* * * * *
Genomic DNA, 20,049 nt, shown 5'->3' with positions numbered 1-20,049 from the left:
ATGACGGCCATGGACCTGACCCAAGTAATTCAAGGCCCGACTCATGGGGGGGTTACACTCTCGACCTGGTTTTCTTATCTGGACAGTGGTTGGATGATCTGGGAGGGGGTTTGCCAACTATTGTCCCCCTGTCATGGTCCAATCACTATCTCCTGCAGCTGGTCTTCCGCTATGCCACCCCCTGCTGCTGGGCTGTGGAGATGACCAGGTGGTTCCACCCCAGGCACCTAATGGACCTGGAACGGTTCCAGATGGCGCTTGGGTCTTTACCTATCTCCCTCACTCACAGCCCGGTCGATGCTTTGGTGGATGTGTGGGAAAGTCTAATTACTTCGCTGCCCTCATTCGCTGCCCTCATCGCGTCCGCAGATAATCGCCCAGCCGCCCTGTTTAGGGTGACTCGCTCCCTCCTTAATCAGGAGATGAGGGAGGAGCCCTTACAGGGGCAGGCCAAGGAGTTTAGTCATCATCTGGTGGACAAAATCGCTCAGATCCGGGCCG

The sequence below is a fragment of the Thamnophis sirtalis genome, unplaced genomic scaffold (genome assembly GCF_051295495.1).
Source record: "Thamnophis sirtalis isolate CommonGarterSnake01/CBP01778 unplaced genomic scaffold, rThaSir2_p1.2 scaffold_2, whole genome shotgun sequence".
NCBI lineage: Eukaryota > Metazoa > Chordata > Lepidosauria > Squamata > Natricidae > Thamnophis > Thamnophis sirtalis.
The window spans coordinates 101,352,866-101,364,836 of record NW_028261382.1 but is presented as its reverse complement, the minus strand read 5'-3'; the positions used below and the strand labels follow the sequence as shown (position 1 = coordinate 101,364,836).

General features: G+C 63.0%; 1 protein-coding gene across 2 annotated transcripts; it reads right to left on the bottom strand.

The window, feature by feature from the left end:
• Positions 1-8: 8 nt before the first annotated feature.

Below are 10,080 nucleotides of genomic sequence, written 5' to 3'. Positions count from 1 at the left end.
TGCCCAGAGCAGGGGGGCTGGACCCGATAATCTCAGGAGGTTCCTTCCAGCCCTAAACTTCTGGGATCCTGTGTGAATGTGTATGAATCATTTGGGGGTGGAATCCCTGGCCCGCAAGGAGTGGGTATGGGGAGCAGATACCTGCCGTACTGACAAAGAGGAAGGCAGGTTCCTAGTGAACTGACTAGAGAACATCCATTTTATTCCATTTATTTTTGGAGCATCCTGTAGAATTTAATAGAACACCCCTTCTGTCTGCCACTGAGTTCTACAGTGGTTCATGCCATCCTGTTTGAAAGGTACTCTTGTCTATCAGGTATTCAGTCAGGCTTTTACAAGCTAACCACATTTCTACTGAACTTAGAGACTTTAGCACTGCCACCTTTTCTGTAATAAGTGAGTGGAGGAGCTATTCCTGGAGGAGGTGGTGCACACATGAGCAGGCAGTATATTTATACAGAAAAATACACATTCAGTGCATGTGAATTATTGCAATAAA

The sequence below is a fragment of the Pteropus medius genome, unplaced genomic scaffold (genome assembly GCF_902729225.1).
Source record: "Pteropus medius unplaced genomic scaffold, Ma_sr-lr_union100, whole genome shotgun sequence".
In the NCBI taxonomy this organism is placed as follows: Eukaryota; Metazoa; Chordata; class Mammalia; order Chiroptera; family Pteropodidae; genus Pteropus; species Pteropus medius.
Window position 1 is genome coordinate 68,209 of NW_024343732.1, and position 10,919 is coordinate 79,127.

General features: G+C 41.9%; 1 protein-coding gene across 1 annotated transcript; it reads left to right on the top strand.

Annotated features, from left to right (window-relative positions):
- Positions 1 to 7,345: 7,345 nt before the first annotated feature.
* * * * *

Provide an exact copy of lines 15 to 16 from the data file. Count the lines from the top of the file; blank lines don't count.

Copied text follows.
Window position 1 is genome coordinate 68,209 of NW_024343732.1, and position 10,919 is coordinate 79,127.

General features: G+C 41.9%; 1 protein-coding gene across 1 annotated transcript; it reads left to right on the top strand.